More recently I traveled to Mexico to continue studying. This was a marvelous trip because I found the people to be hospitable, friendly, and fun. I again chose to stay with a host family rather than in a hotel or dorm in order to challenge myself and gain more practical use of the language. I took classes at a private language school in Guanajuato(4), where the teachers were extremely knowledgeable and helpful, and they would not allow English to be spoken in the higher level courses. I thought this was great because the classes were made up of students from all over the world and the only common language was Spanish. This particular program also offered optional cultural lessons about popular Mexican movies, literature, cooking, and dancing at no extra cost, which was a nice addition to the regular courses. I enjoyed the program in Mexico, and learning was fun because of the variety of themes and techniques that were used throughout the course.

    I continue studying Spanish on my own and I plan to study abroad again in the future. Each experience has opened my window to the world a little wider and I love the view! My foreign language experiences have not only been enjoyable, but enlightening. I would like to help guide others in having such positive experiences, which is my purpose for taking the TESOL certification course. I can only hope to do as good a job with my students as my teachers and professors have done with me.


    • Elementary Spanish- Tacoma Community College, Tacoma, Washington, USA. 1996-1997.
    • Mixed Level Spanish- Centro de Idioma, San Jose, Costa Rica. Summer 1998.
    • Intermediate Spanish- University of Salamanca, Spain. Summer 2001.
    • Advanced Spanish- Don Quijote Language School, Guanajuato, Mexico. December 1995.

    Kelly Jensen

  • Foreign Language Experience


    As part of the TESOL course offered at TEFL International I received two Thai language lessons. Within the program the language lessons seem to have a double function, on which I will expand below. First I want to tell a bit about my own experience in learning and studying foreign languages.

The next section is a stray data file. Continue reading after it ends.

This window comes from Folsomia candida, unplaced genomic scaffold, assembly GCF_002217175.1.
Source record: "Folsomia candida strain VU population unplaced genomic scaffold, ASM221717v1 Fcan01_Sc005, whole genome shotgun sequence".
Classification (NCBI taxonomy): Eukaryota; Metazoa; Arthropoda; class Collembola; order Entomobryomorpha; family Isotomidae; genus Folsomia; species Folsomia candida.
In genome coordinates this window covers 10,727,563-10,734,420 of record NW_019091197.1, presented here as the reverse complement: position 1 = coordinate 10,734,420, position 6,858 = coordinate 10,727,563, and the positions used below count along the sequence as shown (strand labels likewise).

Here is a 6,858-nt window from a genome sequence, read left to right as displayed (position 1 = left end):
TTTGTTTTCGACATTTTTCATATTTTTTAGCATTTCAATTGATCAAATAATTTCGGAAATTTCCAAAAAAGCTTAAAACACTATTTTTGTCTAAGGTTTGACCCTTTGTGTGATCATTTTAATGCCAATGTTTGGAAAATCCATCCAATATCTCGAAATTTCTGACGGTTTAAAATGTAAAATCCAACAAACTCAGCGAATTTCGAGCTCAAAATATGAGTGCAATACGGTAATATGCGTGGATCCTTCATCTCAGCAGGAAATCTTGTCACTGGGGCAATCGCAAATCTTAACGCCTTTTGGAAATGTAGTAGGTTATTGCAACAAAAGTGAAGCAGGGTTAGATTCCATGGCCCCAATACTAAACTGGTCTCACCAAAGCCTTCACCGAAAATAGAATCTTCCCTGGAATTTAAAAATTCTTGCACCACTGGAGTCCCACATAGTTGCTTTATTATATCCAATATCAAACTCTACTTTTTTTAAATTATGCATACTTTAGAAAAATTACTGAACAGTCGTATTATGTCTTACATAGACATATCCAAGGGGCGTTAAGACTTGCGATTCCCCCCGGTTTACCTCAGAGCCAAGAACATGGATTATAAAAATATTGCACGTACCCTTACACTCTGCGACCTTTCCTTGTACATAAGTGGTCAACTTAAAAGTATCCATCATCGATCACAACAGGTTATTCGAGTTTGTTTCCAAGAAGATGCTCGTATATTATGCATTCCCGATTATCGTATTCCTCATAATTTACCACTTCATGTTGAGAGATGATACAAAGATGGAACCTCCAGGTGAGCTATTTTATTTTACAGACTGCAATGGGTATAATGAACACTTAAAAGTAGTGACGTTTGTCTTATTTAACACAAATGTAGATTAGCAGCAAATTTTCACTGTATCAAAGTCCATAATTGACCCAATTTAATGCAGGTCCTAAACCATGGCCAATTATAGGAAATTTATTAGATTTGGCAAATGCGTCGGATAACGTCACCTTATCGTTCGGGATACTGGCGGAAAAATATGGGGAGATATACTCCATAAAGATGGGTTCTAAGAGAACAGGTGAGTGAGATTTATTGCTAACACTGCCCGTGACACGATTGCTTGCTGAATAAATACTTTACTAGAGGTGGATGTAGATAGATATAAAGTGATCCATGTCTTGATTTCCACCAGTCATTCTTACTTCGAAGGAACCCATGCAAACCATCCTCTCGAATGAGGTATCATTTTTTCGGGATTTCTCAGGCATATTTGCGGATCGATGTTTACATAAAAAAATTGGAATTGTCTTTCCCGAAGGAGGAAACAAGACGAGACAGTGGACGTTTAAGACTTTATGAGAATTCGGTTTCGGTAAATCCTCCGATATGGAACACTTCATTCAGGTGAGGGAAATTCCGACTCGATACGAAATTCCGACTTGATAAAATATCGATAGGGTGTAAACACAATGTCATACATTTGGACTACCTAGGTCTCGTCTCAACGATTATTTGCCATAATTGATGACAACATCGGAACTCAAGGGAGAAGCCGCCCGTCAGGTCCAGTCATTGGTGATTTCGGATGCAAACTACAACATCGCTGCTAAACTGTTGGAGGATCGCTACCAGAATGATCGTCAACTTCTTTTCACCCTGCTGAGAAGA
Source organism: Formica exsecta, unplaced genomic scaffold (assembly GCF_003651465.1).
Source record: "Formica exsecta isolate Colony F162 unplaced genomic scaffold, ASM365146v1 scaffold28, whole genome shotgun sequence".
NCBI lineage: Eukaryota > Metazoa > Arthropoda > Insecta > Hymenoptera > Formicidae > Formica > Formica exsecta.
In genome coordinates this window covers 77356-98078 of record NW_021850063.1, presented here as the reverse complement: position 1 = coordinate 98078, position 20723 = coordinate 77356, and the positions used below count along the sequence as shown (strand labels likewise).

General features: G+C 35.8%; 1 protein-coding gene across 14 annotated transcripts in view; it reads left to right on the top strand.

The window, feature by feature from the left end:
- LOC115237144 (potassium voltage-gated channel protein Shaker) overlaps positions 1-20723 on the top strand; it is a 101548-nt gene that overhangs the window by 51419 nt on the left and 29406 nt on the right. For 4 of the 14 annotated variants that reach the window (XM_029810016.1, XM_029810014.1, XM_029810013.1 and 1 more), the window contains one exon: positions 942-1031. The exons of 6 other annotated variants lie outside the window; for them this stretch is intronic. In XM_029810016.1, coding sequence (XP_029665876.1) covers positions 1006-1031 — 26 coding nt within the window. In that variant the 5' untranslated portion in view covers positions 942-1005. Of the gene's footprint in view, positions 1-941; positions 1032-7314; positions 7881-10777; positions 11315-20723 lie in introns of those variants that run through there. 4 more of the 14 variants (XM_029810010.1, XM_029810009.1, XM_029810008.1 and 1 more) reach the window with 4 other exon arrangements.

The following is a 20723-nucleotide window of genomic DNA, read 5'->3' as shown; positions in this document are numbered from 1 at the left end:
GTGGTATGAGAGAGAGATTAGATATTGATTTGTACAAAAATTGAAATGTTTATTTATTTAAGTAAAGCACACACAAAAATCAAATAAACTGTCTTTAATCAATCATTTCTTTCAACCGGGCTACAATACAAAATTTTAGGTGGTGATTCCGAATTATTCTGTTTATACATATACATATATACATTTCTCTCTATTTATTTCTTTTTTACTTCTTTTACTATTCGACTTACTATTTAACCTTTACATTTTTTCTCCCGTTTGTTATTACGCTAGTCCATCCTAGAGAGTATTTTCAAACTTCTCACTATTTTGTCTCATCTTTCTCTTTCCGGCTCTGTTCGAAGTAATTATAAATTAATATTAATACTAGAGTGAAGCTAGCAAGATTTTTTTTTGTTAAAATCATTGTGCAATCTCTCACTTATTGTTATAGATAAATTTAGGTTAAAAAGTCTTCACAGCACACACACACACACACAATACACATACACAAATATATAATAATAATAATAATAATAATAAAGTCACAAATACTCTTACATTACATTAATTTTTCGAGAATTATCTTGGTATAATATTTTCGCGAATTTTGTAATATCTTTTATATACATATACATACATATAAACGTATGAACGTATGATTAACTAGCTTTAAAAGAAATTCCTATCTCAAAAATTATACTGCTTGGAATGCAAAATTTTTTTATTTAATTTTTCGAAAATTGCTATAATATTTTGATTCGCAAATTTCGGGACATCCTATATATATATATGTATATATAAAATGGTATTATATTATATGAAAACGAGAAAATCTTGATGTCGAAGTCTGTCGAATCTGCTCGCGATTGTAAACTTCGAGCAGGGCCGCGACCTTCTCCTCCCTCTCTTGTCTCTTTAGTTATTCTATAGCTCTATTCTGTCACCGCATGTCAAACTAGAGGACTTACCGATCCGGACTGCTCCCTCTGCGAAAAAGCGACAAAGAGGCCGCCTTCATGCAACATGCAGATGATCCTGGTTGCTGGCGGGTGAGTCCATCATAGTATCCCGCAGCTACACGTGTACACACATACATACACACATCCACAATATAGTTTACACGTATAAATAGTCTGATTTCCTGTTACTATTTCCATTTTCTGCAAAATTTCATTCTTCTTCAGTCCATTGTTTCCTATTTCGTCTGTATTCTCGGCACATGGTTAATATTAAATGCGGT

Since my childhood I have been exposed to a variety of languages. Being a national from a small country (The Netherlands) might have to do with this, as well as travels abroad with my family to most European countries during summer holidays. In school I studied Dutch, English, French, German, Latin and Greek, and in university my major was in Japanese. In the many language classes that I took various methods of teaching were used, some of which were distinctively more succesfull than others.

    The two classes of Thai language that are offered in the TESOL course were eye-opening in two different ways. The first strong point about the lessons was that it exposed the participants of the program to the Thai language. Not many students studied Thai before. Learning basic phrases such as sawasdee khap (“hello”), sabai dee mai khap (“how are you?”) and khun cheu arai khap (“what is your name”) is important in that it enables conversation with Thai people, how rudimentary it may remain. Many of the students plan to look for a job in Thailand and make a living here, so any Thai language that is thaught is a big welcome. Mastering Thai fluently will inevitably take a lot of effort and demand a huge investment of time and energy. The two classes of Thai language offered in the TESOL course are a good beginning to prepare students for what is waiting for them if they will continue studying Thai in a more intensive way.

    The second way in which the two classes of Thai language are important is perhaps even more eye-opening than the first. The methods that the teachers use to teach Thai is similar to the methods we are supposed to use in the TESOL course. In the Thai classes the engage-phase, study-phase and activate-phase were clearly recognizable. The teachers tried to elicit as many Thai words as possible from the students and thereby let us do the work.

    They stimulated us in putting effort in learning and understanding Thai right there and then and in actively participating in class. In that sense We were put in a similar position as the Thai students whom we want to teach English. The Thai language classes not only had the function of allowing us to learn basic Thai but also reversed the roles that we were in. By experiencing a role similar to the role that Thai students experience when studying English with the ESA method, we were thaught not only Thai, but also shown in what way we should be teaching Thai student English and what kind of teaching style works best.

    Finally, the Thai classes offered in the TESOL course are a little bit different from most grammar and phonology classes and in that sense a part of the program that is very much fun. They give the participants in the course the option to study some basic Thai phrases and allow for some conversation with Thai people. They show the participants in the course in which way a language that is completely unknown to most can succesfully be taught to students of this unknown language, in a similar way to which Thai students will be studying English. And most importantly, the atmosphere in the classes was good, and they are a very fun part of the course.

    This makes the Thai classes offered in the TESOL course an indispensable part of the program.